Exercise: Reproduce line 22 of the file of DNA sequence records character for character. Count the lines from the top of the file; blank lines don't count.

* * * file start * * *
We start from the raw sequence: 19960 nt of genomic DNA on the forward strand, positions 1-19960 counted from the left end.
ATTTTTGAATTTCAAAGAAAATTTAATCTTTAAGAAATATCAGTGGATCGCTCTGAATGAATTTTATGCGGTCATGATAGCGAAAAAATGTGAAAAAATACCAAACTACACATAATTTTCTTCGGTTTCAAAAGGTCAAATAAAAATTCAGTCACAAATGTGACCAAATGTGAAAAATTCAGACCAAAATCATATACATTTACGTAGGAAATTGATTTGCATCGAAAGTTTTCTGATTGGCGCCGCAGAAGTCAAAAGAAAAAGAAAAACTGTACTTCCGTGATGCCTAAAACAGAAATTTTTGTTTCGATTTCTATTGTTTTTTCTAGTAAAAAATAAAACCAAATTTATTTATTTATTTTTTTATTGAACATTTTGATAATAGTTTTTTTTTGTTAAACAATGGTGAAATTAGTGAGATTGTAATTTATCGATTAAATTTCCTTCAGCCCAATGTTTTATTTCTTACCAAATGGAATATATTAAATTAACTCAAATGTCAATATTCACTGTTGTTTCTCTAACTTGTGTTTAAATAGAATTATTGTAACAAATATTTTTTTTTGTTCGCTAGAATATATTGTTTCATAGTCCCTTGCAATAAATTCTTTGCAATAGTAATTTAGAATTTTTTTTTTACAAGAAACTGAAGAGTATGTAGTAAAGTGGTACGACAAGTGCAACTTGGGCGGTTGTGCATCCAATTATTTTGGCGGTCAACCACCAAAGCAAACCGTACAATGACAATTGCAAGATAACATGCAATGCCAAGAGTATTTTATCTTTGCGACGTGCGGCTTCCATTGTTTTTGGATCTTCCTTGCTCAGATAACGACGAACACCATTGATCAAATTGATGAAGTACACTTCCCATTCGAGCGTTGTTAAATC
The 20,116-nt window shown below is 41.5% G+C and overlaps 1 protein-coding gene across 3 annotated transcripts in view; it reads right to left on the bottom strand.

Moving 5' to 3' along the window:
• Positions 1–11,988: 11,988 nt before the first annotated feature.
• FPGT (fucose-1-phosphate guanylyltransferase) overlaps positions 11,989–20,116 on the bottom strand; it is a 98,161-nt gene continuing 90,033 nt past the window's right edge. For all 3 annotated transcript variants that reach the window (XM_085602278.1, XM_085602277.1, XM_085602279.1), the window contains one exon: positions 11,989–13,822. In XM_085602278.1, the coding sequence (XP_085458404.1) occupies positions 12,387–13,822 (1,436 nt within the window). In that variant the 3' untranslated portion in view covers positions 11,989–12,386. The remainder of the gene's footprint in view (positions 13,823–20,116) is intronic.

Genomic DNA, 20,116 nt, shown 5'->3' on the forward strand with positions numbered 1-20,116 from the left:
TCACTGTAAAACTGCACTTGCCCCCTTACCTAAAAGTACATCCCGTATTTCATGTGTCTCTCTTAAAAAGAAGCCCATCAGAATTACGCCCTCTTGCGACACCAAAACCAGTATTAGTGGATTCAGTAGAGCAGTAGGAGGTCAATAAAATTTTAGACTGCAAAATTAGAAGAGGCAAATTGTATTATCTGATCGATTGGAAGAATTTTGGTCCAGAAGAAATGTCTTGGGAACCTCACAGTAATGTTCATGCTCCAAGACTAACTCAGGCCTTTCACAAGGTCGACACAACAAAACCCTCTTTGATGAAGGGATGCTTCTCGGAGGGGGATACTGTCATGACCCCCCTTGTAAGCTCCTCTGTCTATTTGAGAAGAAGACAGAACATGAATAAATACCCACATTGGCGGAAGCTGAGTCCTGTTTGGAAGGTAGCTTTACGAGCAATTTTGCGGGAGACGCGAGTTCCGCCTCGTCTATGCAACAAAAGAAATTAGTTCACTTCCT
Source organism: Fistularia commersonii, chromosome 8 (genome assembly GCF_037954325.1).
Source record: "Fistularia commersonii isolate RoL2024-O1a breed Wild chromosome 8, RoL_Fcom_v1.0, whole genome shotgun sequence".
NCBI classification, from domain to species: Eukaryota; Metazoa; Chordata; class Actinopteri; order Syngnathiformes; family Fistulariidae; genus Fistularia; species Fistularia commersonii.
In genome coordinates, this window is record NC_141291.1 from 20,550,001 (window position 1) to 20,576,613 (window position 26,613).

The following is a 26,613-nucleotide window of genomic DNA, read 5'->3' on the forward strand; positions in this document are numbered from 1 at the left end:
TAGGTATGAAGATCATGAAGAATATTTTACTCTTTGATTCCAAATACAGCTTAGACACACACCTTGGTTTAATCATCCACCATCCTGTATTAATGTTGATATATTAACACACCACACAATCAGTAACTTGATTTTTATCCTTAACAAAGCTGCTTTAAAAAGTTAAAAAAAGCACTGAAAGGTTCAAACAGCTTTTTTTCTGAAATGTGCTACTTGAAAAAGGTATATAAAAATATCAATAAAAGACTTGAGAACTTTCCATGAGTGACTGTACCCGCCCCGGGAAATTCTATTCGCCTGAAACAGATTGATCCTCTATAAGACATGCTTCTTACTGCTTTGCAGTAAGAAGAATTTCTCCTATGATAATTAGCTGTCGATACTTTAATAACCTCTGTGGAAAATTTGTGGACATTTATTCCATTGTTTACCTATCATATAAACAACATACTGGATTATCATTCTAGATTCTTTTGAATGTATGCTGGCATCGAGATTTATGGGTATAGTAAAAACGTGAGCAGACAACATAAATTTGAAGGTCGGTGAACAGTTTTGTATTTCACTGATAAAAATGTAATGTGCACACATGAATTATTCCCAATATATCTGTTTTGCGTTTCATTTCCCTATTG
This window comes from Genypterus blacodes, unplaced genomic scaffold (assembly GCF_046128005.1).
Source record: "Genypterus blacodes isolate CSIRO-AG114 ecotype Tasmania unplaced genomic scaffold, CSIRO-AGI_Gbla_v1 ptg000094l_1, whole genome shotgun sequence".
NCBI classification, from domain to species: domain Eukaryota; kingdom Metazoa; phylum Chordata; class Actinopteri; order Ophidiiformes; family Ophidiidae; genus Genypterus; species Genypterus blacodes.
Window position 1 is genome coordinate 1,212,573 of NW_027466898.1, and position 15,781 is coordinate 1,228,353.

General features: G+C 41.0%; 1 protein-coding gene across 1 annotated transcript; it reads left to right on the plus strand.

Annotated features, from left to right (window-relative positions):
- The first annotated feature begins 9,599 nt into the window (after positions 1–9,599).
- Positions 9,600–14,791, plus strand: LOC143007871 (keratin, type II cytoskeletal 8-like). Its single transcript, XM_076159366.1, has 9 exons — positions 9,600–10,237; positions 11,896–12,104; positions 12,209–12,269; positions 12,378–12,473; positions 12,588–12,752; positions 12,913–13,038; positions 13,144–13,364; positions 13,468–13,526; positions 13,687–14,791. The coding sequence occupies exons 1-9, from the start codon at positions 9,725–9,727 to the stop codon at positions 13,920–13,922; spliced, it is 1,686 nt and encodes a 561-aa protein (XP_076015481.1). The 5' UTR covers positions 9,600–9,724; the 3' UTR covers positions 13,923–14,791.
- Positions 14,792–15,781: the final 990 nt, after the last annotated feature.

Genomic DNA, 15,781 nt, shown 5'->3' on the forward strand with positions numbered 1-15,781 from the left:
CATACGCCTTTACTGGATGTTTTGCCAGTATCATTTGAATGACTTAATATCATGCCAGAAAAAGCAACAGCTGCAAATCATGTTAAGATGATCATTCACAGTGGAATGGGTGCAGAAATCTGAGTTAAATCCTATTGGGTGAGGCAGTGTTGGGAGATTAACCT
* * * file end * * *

- Positions 9,600–14,791, plus strand: LOC143007871 (keratin, type II cytoskeletal 8-like). Its single transcript, XM_076159366.1, has 9 exons — positions 9,600–10,237; positions 11,896–12,104; positions 12,209–12,269; positions 12,378–12,473; positions 12,588–12,752; positions 12,913–13,038; positions 13,144–13,364; positions 13,468–13,526; positions 13,687–14,791. The coding sequence occupies exons 1-9, from the start codon at positions 9,725–9,727 to the stop codon at positions 13,920–13,922; spliced, it is 1,686 nt and encodes a 561-aa protein (XP_076015481.1). The 5' UTR covers positions 9,600–9,724; the 3' UTR covers positions 13,923–14,791.